Soleil Moon Frye
|Born||August 6, 1976|
Glendora, California, U.S.
|Education||San Fernando Valley Professional School|
|Alma mater||The New School|
(m. 1998; div. 2020)
Soleil Moon Frye (/soʊˈleɪ/; born August 6, 1976) is an American actress, director, producer, and screenwriter. She began her career as a child actor at the age of two. When she was seven, Frye won the role of Penelope "Punky" Brewster in the NBC sitcom Punky Brewster. The series debuted in September 1984, and earned consistently low ratings, but the Punky character was a hit with young children. After NBC cancelled the series, it was picked up for the syndication market, where it aired for an additional two seasons before ending in 1988. Frye reprised the role in a 2021 reboot of the series.
After the original Punky Brewster series ended, Frye continued her career in guest spots on television and supporting roles in films. She attended The New School during the late 1990s, and directed her first film, Wild Horses, in 1998. In 2000, she joined the cast in The WB sitcom Sabrina the Teenage Witch as Roxie King, Sabrina Spellman's roommate and close friend. Frye remained with the series until its end in April 2003. She has since continued her acting career working mainly as a voice actor.
In 1998, Frye married producer Jason Goldberg, with whom she has four children. She has since opened an eco-friendly specialty clothing boutique for children, The Little Seed, in Los Angeles. She also hosts a blog and web series which focus on child rearing and women's issues. In 2011, Frye released her first book Happy Chaos: From Punky to Parenting and My Perfectly Imperfect Adventures in Between. Frye was host of the Home Made Simple show on the Oprah Winfrey Network from 2013 to 2014.
Frye was born in Glendora, California. Her father was actor Virgil Frye (1930-2012), and her mother is talent agent and caterer Sondra Peluce (née Londy). She has two half-brothers, Sean Frye and Meeno Peluce, both former child actors. Frye's parents divorced when she was two.
Frye was educated at a private school in Los Feliz, and attended San Fernando Valley Professional School in Burbank.
Frye made her acting debut in the 1982 television movie Missing Children: A Mother's Story. In 1983, she had a supporting role in Who Will Love My Children?, another television movie starring Ann-Margret. The following year, she portrayed Elizabeth (Bette) Kovacs in the biographical television movie Ernie Kovacs: Between the Laughter, and appeared in another television movie, Invitation to Hell, directed by Wes Craven.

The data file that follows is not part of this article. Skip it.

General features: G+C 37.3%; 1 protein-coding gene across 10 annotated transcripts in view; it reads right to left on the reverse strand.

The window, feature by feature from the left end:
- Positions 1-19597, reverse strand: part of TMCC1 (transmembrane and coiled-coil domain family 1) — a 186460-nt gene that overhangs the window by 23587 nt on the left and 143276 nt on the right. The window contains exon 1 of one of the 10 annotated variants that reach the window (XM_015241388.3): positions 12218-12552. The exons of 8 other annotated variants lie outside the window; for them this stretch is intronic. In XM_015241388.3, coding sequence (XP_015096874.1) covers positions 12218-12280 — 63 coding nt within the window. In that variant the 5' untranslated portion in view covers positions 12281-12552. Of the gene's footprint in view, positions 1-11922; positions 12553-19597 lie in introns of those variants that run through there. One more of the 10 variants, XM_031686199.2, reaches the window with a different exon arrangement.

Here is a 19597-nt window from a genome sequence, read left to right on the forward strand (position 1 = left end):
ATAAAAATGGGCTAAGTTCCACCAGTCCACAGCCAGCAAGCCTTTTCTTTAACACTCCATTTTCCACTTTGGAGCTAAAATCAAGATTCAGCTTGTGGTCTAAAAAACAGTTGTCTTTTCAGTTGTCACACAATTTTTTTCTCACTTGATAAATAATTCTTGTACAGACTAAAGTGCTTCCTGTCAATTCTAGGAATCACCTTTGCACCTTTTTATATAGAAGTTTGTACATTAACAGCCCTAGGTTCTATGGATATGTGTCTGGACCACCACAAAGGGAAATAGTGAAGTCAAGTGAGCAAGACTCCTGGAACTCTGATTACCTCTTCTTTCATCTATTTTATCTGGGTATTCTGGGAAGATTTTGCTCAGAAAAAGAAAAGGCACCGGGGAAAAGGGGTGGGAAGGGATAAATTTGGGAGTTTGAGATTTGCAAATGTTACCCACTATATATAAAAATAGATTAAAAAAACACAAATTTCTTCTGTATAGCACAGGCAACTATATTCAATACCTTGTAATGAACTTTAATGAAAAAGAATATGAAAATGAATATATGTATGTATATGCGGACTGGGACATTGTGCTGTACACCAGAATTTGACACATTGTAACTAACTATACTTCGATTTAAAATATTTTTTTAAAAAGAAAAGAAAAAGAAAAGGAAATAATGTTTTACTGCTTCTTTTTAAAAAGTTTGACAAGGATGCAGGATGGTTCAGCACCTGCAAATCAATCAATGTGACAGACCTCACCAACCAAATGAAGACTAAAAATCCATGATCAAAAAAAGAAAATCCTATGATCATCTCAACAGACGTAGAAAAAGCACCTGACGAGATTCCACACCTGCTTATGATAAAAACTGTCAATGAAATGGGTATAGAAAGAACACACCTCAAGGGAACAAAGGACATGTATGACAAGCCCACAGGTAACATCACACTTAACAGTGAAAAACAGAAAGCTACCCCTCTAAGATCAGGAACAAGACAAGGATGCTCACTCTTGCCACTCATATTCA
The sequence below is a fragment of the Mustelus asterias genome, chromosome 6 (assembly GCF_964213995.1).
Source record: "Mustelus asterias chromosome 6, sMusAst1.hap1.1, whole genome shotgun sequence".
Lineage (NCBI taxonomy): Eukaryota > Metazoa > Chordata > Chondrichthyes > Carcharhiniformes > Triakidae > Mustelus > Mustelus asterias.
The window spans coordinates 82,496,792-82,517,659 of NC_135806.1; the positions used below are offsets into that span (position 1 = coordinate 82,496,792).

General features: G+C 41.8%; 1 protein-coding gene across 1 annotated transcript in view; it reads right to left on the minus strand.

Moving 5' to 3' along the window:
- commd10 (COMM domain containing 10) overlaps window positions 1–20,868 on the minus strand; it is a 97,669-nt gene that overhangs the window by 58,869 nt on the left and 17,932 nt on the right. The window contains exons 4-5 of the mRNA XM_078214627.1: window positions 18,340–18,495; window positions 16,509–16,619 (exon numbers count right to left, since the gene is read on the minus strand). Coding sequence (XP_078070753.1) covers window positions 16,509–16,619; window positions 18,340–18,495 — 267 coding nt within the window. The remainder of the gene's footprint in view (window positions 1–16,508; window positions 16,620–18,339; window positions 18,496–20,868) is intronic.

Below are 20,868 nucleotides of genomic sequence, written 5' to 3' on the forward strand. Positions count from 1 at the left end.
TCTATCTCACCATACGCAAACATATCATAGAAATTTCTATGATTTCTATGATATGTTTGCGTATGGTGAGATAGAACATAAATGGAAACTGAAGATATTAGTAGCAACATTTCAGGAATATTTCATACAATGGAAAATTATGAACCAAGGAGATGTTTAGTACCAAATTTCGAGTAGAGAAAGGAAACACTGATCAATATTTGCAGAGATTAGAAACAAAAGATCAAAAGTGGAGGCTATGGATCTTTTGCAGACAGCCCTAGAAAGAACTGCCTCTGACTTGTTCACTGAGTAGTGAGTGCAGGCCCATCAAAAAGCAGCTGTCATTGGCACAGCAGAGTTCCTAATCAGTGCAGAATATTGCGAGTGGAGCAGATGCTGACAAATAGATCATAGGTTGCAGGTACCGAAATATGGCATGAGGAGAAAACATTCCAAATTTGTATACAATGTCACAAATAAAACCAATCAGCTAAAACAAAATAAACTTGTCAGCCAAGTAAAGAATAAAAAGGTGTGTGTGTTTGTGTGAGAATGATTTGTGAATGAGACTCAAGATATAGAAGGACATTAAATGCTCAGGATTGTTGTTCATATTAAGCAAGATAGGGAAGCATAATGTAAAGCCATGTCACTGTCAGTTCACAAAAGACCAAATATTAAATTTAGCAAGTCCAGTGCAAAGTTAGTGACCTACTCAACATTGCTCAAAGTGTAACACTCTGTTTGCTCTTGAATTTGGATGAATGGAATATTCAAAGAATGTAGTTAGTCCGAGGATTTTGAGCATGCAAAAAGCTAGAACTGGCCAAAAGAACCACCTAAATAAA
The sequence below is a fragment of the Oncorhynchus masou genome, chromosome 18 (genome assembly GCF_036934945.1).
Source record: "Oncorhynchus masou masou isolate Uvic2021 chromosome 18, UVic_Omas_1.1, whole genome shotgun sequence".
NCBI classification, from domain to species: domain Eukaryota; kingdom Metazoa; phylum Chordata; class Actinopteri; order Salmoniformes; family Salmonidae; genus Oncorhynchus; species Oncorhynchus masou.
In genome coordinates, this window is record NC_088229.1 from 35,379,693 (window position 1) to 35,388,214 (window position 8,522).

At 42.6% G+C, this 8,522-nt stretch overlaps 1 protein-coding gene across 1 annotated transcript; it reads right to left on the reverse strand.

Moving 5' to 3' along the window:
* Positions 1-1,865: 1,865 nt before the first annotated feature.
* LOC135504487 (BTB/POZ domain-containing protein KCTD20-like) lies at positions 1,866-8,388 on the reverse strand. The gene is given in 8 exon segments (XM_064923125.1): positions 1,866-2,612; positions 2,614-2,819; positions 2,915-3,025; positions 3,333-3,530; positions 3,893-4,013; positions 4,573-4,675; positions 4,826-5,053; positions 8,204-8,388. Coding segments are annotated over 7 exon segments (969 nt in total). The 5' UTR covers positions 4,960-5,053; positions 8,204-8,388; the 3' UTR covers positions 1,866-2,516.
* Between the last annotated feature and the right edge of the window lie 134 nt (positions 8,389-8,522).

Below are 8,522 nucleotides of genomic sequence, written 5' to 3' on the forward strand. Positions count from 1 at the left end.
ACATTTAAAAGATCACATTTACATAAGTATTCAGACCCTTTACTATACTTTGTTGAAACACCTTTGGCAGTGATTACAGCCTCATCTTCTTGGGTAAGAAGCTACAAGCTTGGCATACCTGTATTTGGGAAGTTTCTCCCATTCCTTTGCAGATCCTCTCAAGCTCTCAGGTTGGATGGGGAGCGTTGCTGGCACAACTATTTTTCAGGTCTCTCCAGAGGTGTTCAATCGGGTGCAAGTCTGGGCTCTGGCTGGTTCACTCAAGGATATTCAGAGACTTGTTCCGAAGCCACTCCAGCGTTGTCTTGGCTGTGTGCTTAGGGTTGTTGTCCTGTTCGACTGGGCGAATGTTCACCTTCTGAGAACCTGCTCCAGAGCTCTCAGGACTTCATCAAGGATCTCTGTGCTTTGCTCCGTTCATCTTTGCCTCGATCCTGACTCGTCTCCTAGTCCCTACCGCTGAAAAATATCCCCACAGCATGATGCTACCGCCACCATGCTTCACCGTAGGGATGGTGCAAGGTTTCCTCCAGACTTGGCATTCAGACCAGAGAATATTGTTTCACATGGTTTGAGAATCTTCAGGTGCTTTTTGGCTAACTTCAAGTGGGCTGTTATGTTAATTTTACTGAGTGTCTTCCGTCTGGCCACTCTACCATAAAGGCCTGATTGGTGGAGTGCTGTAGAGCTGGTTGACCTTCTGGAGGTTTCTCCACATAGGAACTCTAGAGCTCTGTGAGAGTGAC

At the audition, Frye beat out over 3,000 girls (including her future Sabrina, the Teenage Witch co-star Melissa Joan Hart) to win the titular role on the NBC sitcom Punky Brewster. The series, which was conceived by NBC's then-head of programming Brandon Tartikoff, premiered in September 1984. Scheduled opposite CBS's highly rated 60 Minutes, the series struggled in the ratings, but the character of Punky was popular among children. Frye routinely appeared at parades, participated in an antidrug walks with then-First Lady Nancy Reagan, and was the honorary chairperson for the National Institute on Drug Abuse. Frye also voiced and reprised the role in the animated series It's Punky Brewster, which began airing during Punky Brewster's first season. Despite the series' low ratings, Brandon Tartikoff decided to renew the show for a second season because it was the highest rated show watched by children 2 to 11 years old. Punky Brewster's second season, which dealt with more serious subject matters such as CPR and first-aid training, drug use and the Just Say No campaign, and the Space Shuttle Challenger disaster, did not improve ratings, and NBC cancelled the series in April 1986. The series was quickly picked up by Columbia Pictures Television and began airing in first-run syndication. Punky Brewster aired for an additional two seasons, ending on May 27, 1988.